I don’t know if there was a heavy contingent of people eagerly anticipating the return of Blondie, or whether the forthcoming Panic Of Girls is considered Blondie to them, since it does not include longtime member Jimmy Destri. I myself went into the record with hesitation, as I liked the single from 1999’s No Exit, “Maria,” but wasn’t thrilled with the rest (and The Curse of Blondie did absolutely nothing for me either).

It may have been those lowered expectations that helped win me over, for while I cannot say Panic of Girls is a great record, it is okay and that certainly was more than I initially thought I’d grant it. What the band has presented is a credible representation of new wave music in the year 2011, complete with some heavy, thick synth blasts while not forsaking the guitar.

There are some things that are wrong with the disc, leading to my iffy reception. For instance, the track “Wipe Off My Sweat” just lays there in its bilingual heap, as does the initially promising but eventually tedious “Le Bleu.” “Girlie, Girlie,” while only being three minutes and change, feels like it goes on forever. The lyrics for the majority of the songs aren’t particularly memorable either, but Blondie originals got by on attitude, and not so much on lyricism (see “Rapture” for details).

There is the other wrinkle where Debbie Harry doesn’t quite sound like Debbie Harry anymore. The true curse of Blondie is that, to this day, you can’t go into a department store and not eventually hear “Heart of Glass” or “The Tide is High,” and so Harry’s timbre is permanently engraved in the memory of pop music fans. To hear her now is to have to reckon that those songs are twenty-five to thirty years old, and that slight hollowness and husk to her delivery is just how age works.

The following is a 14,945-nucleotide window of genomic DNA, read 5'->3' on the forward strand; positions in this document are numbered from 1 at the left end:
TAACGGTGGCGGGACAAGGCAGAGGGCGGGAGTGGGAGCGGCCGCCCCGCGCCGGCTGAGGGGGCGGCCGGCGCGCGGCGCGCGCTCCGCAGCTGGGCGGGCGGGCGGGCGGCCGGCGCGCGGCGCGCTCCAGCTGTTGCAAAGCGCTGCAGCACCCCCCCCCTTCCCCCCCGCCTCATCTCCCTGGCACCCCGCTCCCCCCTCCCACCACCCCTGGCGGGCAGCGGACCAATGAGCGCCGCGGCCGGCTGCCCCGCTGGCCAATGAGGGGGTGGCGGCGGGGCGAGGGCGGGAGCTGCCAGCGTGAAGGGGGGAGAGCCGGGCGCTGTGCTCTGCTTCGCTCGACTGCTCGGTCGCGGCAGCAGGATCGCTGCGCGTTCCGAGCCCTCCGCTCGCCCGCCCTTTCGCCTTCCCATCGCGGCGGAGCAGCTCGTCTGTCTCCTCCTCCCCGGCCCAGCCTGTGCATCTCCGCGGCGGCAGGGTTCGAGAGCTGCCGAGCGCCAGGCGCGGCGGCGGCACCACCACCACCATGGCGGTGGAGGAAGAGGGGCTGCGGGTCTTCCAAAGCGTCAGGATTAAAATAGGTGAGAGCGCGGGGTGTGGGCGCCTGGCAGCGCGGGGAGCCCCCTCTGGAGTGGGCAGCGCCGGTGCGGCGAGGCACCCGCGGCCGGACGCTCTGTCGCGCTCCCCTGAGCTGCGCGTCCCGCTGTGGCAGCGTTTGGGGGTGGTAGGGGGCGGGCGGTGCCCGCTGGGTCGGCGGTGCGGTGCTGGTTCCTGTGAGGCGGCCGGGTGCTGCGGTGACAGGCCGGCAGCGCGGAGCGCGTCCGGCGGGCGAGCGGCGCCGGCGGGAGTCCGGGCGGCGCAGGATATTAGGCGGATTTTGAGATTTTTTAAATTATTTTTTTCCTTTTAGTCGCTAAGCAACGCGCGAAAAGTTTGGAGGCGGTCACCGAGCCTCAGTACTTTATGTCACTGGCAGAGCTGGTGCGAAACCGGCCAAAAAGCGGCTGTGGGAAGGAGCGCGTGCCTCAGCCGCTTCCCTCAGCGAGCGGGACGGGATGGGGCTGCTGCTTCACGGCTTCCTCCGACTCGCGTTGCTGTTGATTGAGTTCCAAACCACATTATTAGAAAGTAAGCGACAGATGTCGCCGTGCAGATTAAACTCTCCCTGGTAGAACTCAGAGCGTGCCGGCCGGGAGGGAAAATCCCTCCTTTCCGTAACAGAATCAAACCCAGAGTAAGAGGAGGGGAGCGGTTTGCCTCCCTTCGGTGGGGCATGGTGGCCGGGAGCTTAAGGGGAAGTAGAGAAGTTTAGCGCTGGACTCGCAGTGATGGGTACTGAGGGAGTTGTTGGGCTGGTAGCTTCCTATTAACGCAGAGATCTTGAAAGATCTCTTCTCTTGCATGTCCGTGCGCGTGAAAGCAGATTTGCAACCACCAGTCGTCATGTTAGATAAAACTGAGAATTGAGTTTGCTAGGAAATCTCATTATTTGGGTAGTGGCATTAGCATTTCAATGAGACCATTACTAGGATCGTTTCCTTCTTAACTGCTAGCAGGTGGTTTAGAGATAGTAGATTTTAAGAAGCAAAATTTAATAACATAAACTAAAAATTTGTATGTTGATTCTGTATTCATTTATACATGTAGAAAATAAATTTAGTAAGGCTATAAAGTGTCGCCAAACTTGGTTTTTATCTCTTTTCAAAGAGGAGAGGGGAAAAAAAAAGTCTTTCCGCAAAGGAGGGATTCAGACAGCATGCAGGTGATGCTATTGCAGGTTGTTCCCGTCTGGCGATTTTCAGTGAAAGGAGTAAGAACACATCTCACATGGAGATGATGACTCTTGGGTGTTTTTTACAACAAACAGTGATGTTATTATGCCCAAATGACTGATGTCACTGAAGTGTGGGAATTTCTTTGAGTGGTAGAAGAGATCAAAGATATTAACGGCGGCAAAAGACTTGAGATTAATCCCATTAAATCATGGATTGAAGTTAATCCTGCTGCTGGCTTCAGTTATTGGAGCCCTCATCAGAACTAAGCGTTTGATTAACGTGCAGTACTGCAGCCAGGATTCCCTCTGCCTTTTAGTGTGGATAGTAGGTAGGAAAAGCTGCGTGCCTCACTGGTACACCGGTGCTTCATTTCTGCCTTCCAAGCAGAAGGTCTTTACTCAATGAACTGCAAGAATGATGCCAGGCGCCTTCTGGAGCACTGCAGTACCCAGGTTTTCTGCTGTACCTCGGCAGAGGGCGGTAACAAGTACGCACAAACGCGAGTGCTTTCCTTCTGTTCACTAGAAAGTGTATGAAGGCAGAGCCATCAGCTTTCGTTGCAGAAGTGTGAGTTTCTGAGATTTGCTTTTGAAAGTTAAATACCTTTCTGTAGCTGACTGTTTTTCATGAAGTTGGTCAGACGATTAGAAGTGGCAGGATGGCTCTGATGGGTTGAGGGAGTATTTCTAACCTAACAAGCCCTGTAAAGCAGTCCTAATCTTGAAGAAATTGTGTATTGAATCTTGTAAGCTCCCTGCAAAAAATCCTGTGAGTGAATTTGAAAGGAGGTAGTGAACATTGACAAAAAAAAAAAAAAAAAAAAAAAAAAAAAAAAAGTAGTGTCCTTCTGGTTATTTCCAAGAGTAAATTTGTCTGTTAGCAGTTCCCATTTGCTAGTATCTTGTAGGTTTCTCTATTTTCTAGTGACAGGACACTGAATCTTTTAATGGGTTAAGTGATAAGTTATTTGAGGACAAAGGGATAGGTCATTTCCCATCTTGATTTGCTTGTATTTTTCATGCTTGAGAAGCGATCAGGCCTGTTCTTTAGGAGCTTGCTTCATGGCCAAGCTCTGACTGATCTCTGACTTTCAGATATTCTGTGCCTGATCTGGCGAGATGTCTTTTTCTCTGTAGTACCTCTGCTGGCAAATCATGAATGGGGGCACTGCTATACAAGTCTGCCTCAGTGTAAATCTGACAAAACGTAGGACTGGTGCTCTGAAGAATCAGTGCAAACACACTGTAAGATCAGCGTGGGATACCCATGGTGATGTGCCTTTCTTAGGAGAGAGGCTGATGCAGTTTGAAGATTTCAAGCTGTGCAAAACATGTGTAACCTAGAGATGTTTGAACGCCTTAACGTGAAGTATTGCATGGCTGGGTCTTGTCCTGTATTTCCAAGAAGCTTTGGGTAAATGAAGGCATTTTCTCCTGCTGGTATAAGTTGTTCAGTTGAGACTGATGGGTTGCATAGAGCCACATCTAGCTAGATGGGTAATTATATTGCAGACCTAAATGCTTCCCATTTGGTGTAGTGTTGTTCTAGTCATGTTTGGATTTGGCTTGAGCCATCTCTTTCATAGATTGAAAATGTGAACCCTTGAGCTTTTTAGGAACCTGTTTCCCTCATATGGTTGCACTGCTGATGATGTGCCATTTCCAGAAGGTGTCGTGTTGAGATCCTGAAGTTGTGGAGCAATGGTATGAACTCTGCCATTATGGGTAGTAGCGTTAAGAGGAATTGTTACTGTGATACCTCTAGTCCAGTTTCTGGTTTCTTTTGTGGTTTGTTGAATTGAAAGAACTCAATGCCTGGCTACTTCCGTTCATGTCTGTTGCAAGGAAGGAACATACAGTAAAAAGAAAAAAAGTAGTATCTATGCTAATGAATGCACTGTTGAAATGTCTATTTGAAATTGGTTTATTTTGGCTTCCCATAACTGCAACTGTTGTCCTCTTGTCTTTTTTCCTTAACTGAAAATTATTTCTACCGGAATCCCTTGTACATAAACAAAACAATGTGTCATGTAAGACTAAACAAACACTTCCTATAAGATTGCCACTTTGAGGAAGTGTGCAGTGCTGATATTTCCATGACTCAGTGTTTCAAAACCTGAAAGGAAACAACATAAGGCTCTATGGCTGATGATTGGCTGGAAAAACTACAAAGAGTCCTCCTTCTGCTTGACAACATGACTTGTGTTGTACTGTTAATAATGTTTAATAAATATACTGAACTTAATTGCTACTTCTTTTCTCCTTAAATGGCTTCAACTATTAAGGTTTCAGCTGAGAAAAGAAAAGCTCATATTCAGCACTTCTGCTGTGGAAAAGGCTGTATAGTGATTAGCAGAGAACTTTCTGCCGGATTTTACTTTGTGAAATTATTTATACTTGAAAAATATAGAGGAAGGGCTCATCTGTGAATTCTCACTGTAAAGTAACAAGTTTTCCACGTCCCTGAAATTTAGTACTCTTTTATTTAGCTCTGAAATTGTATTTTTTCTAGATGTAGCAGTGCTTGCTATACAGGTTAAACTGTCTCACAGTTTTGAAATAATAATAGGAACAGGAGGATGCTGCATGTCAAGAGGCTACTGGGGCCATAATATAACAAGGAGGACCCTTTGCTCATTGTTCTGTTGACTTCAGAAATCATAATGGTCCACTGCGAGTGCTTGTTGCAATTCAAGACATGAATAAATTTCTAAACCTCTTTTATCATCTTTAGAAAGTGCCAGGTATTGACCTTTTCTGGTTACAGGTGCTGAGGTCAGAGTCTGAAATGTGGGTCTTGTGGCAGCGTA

And yet, Harry, even in what I consider a diminished form, can still sing it and sell it. She almost sounds to me like Ronnie Spector now, and if your voice has to age, that’s not a bad direction to fall toward. Also, the first single is an interesting chunk of modern pop, and to these ears “Mother” has a chorus pattern not dissimilar to Katy Perry’s “Hot ‘n Cold.” “What I Heard” and “The End, The End” work for me too, and the cover of Beirut’s “A Sunday Smile” is also not without its charm.

Does Panic of Girls stand up to AutoAmerican, Eat to the Beat or Parallel Lines? No, nor could anyone really expect it to. While Panic of Girls is on, however, I don’t particularly mind it, and that alone makes it respectable. Had I not received this for review purposes, I cannot say I’d buy it, even though I’ve listened to it for a week. It doesn’t attain must-have status. For the band’s die-hards, what is here might be enough, but the strong pop moments on the disc allude to what might have been, and that could have been a much more satisfying return.

Panic of Girls is available from Amazon.com

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About the Author

Dw. Dunphy

Dw. Dunphy is a writer, artist, and musician. For Popdose he has contributed many articles that can be found in the site's archives. He also writes for New Jersey Stage, Musictap.net, Ultimate Classic Rock, and Diffuser FM. His music can be found at http://dwdunphy.bandcamp.com/.

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